At the end of the day, we are looking for a safe performance, many assessors imagine in there mind whether or not they would be happy for you to supervise a group of kids out on a crag for the day. At the end of teh day the assessor wants to pass you, you just need to avoid giving them a reason not to!

Good luck, and if you are looking for an SPA assessment then you can have a look here at course dates being run by Andy Newton. If you’d like a SPA refresher or Assessment prep day or evening based in north wales, then have a look here.

Mark McGowan 6a to 8a

Whilst I was away travelling I think there was an article on Mark in Climber magazine, I was alerted to his blog by a colleague at Plas Y Brenin, but finding the time to look at his blog has taken me a few months. Basically Mark used to compete at climbing to a high level, and took several years off from climbing, no doubt to concerntrate on more life oriented things. He then got back into the sport and decided to set himself a challenge of going from falling off F6a sports routes to Redpointing F8a, in a staggering 180 days.

Whilst he did not blog prolifically, he did make 18 post that are tagged on his website “6a to 8a 180 days”. It is these posts that I think are really interesting from a coaching perspective, as he does many things that organised his training and set milestones along the way that if followed would lead to the achievement that many people would love to do, myself included, and climb F8a.

There are only two pages of his posts of reaching this goal, some of which are linked to documents he has made on training specifically for it. As such I recommend looking at Mark’s Blog and having a read through it. He is currently on a mission to onsight 8a and is in europe working on that goal as I type, Good luck to him. He is also a part of REACH climbing coaching.

UPDATE 2012: Marks Blog seems to have died, but he is now blogging here at Reach Climbing.

Body Position: The final part of efficiency

So far in this mini series we have looked at two aspects of the 3 B’s of good climbing technique – The Boot and Balance, here we look at the final piece Body Position. If the Boot was the foundation of good technique, balance adds the context in which we need to climb, then Body Position is the final tweak to help us save as much energy as possible by position our body in a balanced position above out boots.

One piece of research in climbing looked at tracking the centre of gravity of competition climbers, during climbing route under competition conditions. The findings were interesting, as they found a correlation between the average distance of the climbers centre of gravity (they used a point near the climbers belly button) and the wall. The more successfully the climber the closer to the wall the centre of gravity was.

To the average climber this means that we have to get out CoG (Centre of Gravity) as close to the rock as possible. If you are at home or work try this exercise, get up and stand with your toes against the wall, now look at the distance between your belly button. Now turn side ways and get your oustide and inside edge of your shoes against the wall. You CoG will have move closed to the wall.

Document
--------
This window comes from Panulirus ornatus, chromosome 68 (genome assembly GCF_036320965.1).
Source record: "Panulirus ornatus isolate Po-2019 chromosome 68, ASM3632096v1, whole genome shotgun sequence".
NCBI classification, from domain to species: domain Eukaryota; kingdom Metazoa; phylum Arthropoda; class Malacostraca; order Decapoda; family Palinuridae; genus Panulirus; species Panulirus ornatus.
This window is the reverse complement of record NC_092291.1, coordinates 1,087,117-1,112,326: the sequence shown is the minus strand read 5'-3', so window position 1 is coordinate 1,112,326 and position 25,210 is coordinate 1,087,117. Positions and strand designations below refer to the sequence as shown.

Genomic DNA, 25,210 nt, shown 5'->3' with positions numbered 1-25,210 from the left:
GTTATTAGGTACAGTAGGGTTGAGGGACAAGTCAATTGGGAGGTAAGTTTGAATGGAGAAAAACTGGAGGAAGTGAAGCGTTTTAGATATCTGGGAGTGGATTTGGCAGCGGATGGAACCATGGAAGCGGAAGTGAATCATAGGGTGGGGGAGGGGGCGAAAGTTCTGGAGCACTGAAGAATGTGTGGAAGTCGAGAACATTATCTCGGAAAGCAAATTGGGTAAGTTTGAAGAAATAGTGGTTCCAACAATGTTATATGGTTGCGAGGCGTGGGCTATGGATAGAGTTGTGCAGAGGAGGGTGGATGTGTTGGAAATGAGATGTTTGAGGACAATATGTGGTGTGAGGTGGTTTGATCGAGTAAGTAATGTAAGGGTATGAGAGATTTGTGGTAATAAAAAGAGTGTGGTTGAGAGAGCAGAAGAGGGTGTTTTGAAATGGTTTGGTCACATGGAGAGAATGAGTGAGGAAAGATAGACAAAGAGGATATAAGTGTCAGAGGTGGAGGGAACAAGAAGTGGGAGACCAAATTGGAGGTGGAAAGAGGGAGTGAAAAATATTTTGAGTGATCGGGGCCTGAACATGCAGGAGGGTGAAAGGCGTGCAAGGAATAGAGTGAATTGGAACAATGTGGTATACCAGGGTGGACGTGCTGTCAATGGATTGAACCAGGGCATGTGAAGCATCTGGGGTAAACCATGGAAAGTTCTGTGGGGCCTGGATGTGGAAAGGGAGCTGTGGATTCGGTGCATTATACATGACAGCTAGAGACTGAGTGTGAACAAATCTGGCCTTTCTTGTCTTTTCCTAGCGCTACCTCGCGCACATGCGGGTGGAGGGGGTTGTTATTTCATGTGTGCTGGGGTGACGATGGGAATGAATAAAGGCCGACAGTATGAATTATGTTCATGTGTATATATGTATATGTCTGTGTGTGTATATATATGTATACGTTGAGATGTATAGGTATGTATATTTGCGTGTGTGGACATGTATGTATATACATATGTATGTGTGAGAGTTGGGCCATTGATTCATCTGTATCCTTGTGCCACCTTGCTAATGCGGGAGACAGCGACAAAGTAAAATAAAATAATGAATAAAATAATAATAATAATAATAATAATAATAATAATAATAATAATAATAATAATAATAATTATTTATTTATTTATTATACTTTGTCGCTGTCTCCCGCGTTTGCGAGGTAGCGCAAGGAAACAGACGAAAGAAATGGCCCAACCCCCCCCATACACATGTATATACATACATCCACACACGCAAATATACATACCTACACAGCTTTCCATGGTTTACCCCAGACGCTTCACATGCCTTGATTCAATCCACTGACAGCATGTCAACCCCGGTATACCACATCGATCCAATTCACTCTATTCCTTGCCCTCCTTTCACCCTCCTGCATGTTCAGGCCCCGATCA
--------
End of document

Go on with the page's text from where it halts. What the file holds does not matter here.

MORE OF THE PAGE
On rock this does two things, one reduce the leverage on your calf muscles meaning your less likely to get disco leg. It also reduces the force on your hands as more of your weight is over you feet. Most people when they start out make the mistake of being very face onto the rock, this is the behaviour we want to interupt and replace with nice side on climbing, the only way to do this is to concentrate on climbing sideways on very easy routes so it becomes second nature.

Exercise 1 – Climbing Sideways

The idea is to start to force your body to be side on. The easiest way to achieve this is to look across the face. So if you were climbing on Dinas Mot then sideways would be facing Pen Y Pass or Llanberis. This gives you an inside hand and an outside hand. Try climbing a route facing first right, then left.

The next step is to then zig-zag up the rock, using lines of holds that lead up like little ganagways. At the end of each zig or zag you need to quickly pivot round to face in the oppoesite direction.

Exercise two – Side on with the inside hand

Here you can combine being side on and zig-zagging up the rock but only use the inside hand. If you like you can inagine you are busy n the phone taking a call, and as you pivot round you can change the hand in which you are holding your imaginary phone in.

Exercise Two – Flagging

On steeper rock you need to understand that being side onto the rock is still a key to success. So try developing inner and out flags.

Innder flag
Outer flag

More Information and exercises for improving your technique can be found in the amazing new book “How to Climb Harder”, a climbers self coaching manual that re-defined the How to genre by making it as interactive for the reader as possible. The book is available from Pesda Press, alternatively ask for it in your local climbing store as it is available through Cordee the major distributor of outdoor books in the UK.

Balance: The key to efficiency

This is the second in a three part mini series on the fundementals of technique, that covers the three B’s of climbing – Boot, Balance and Body Position. In the first of the series we looked at aspects of the Boot and footwork, if you like the foundations of goof technique. In this post we look at Balance and how to develop it. In the final piece we will look at utilising body position. By the end you will hopefully have a basic framework to improve you technique by unlearning bad technique and reinforcing the good!